On the day Marshawn Lynch reportedly met at Raiders headquarters with that team’s leaders -- and a movie about him growing up in Oakland was set to premiere there -- the Seahawks’ general manager said he’s talked his Oakland counterpart about the retired running back un-retiring.
To play for his hometown Raiders this year.
“You know, we’ve had dialogue about it,” John Schneider said Wednesday on the Seahawks’ flagship radio station KIRO 710 AM, referring to Oakland GM Reggie McKenzie.
McKenzie is a former colleague when both were executives with the Green Bay Packers.
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“Marshawn’s trying to figure things out. The Raiders are trying to figure things out,” Schneider said.
“My understanding is that if he would want to come back and play than it would be for the Raiders. And that’d be it.”
That cements what we’ve known since Lynch famously retired on Twitter during Super Bowl 50 in February 2016: If he does play again, it won’t be for Seattle.
And if he does play again, he has a lot to do before it would be for Oakland.
First -- and foremost -- Lynch must formally apply to the NFL for reinstatement from being officially retired. There is no evidence from my questions to the league, the Seahawks, people around the Raiders and the little I’ve gotten from Lynch’s camp that he has asked the league to reinstate him.
Plus, as his agent said last month on San Francisco’s KNBR radio, Lynch may intend to play again today -- but may not tomorrow.
“I mean, he’s the kind of guy that can shift by the hour,” agent Doug Hendrickson said. “So, we’ll see.”
Retired NFL punter Pat McAfee, writing for Barstool Sports -- hey, it’s about Lynch, of course it’s, um...different -- was the first to break the news Lynch was inside the Raiders’ team facility in Alameda, California, on Wednesday.
The league-owned NFL Network then reported this:
If Lynch, who turns 31 in two weeks, does step one and asks the league for reinstatement, the second and decisive move would be the Seahawks’ to make.
Seattle has retained Lynch’s contract rights while he’s been on its reserve/retired list through 2017 under the contract extension he signed before the 2015 season. That deal included a $7.5 signing bonus. Lynch would be, according to letter of the league’s collective bargaining agreement, subject to paying back to the Seahawks the 2016 proration on that signing bonus. That is a sum of $2.5 million, for the season he was retired.
The Seahawks wouldn’t have to actually collect that. And unless it got unexpectedly contentious, I don’t believe they would. They have made special financial agreements with him before -- they waived the fines that the league’s CBA entitled the team to collect after Lynch held out during the first week of 2014’s training camp.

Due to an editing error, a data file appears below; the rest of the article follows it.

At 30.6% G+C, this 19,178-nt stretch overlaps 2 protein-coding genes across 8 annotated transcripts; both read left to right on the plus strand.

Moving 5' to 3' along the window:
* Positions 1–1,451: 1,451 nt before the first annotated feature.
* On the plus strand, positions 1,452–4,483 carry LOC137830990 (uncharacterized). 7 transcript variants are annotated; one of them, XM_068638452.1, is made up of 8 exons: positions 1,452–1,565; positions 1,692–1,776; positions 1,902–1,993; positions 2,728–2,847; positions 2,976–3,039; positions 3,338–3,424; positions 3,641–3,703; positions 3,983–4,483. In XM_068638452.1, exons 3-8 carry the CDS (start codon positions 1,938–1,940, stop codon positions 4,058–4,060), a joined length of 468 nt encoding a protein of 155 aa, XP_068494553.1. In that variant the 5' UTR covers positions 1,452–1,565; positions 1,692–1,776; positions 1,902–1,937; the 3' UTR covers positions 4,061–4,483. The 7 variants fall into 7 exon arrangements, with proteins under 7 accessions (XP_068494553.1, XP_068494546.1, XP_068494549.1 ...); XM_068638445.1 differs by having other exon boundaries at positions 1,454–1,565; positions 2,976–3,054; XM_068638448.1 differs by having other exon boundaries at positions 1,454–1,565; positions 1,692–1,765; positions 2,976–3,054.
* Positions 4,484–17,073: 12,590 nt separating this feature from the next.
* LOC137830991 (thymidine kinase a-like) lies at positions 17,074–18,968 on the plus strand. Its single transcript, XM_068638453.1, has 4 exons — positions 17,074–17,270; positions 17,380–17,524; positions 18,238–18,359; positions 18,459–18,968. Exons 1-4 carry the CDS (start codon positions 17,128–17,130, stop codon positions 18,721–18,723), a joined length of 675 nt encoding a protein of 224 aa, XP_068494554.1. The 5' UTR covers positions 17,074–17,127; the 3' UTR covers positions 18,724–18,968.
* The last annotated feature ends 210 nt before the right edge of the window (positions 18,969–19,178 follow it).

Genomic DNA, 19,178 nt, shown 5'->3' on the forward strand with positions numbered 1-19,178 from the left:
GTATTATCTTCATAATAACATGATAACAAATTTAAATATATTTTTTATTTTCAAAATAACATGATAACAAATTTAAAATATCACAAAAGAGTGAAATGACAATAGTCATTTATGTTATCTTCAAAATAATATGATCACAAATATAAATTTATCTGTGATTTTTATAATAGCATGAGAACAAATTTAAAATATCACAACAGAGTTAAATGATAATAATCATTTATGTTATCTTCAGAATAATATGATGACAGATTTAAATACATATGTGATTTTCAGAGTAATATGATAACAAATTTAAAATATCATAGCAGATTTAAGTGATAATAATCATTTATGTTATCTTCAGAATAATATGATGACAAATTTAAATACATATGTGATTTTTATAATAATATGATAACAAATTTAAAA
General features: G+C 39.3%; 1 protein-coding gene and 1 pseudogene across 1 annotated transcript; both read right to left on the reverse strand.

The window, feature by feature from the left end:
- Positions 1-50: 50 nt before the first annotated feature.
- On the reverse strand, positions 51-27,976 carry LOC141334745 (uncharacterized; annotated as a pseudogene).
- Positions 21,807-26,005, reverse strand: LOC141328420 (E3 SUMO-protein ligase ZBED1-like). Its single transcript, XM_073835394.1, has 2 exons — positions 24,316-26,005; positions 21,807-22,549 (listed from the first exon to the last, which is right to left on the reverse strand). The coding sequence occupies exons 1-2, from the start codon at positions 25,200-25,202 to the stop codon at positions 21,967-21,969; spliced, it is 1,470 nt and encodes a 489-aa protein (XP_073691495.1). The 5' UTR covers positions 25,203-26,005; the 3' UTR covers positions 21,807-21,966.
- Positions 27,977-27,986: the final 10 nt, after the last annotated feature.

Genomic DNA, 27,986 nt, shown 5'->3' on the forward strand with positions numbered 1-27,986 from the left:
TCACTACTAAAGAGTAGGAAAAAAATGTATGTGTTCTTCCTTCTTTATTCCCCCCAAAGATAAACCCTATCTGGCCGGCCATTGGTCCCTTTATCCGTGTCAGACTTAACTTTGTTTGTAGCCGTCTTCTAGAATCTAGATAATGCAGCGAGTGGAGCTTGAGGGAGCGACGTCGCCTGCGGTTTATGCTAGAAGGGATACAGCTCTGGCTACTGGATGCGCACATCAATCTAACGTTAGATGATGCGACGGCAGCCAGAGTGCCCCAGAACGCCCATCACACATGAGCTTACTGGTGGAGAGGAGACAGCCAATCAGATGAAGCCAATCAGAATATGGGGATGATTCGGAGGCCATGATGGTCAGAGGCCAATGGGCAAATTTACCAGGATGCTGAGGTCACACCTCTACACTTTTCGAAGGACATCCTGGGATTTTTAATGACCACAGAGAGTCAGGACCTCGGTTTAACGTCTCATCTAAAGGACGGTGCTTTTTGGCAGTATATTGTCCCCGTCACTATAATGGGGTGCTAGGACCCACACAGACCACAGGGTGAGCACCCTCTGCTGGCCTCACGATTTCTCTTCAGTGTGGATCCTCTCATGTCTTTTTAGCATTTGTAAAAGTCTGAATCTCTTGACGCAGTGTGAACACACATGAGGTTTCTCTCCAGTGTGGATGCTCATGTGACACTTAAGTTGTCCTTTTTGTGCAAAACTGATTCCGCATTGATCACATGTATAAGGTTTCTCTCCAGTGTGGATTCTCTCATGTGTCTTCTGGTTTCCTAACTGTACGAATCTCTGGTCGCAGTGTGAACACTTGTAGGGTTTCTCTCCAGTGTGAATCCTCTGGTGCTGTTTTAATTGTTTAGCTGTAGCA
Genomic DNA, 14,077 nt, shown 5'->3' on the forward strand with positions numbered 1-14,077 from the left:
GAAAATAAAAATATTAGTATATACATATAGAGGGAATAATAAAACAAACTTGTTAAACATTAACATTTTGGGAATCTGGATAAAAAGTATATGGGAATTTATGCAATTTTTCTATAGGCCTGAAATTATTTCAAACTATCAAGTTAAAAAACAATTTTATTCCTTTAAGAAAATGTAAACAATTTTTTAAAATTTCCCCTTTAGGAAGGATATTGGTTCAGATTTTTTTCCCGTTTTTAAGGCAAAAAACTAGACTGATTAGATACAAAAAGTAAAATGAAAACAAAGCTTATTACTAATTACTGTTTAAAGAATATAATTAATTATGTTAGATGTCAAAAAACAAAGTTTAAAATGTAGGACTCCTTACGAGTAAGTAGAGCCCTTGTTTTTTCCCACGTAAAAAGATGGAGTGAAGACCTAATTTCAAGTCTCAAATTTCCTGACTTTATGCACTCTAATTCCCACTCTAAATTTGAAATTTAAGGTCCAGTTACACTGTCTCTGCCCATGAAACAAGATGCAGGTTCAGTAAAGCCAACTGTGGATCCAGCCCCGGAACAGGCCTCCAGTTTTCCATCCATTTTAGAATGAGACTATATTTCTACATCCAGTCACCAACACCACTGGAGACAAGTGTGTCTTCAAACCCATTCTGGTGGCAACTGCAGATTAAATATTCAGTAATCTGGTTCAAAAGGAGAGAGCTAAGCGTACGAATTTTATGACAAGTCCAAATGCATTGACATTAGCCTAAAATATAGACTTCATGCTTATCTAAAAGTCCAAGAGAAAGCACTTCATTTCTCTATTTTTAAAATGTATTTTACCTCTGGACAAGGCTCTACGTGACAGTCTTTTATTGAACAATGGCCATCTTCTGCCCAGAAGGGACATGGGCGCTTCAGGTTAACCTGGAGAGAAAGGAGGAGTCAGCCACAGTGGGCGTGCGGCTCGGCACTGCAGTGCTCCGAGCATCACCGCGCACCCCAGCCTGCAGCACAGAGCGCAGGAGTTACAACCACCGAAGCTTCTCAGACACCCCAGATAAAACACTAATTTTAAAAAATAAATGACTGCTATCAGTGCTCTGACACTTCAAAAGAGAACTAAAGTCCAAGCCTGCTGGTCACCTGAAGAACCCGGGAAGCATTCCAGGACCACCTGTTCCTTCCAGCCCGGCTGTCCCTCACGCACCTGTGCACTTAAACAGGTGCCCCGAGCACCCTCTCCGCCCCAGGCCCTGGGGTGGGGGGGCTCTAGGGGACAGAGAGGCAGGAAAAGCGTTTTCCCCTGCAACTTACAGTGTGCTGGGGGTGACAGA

Then there’s the $9 million charge that would come back onto Seattle’s salary cap for 2017 should Lynch get around to asking for his reinstatement then get it from the NFL. The cap charge -- plus from the Raiders’ end, the fact Lynch will be 31 and not having played a full season since 2014 -- make a trade hard to pull off. Even for a late-round draft choice.
The Seahawks have zero interest or ability to carry Lynch on their salary cap for this year. As the signing last month of free-agent running back Eddie Lacy underlined, Seattle have moved on from “Beast Mode” to “Past-Tense Mode.”
The Seahawks seem be more likely to release him.
That would be, for Lynch and the Raiders, the easier scenario. Oakland could sign him to whatever short-term, low-risk deal it can strike with the former star at Oakland Tech High School and the University of California up the hill from where he grew up.
Either way, Schneider told 710 AM his friendship with McKenzie from their Green Bay days would make a move of Lynch the retired Seahawk to homecoming Raider in 2017 more possible than perhaps with any other team.
“Yeah, I have a great relationship with Reggie McKenzie, who is the general manager of the Raiders. I shared an office with him for, probably, eight years,” Schneider said.
Asked by 710’s Dave Grosby if the Seahawks would just let Lynch play for the Raiders, Schneider wouldn’t answer.
“Sorry, you weren’t coming through there,” said Schneider, who was in fact in studio with the hosts. “I couldn’t hear you, there.
“I said he was a friend of mine,” Seattle’s GM joked of McKenzie. “I didn’t say he was my best friend.”
But, again, let’s pump the brakes. We have no evidence Lynch has even asked the league for reinstatement yet. Until that happens, nothing else can or would.
Nothing, that is, except Lynch staying in the news. That’s something he and his camp have been hugely successful at doing since he retired.
A curiously timed public-relations notice disseminated Wednesday trumpeted Thursday’s debut release from Lynch’s production company, Beast Mode Productions, of the film “A Hundred Blocks.” It will premiere in Oakland.
“Inspired by the streets of Oakland, including its most difficult issues, it will ignite the thinking and doing necessary to improve the lives of the community,” the release states of Lynch’s film.
Lynch’s assessment of his company’s work was quintessential him: “It’s a movie y’all! Yes Lawd.”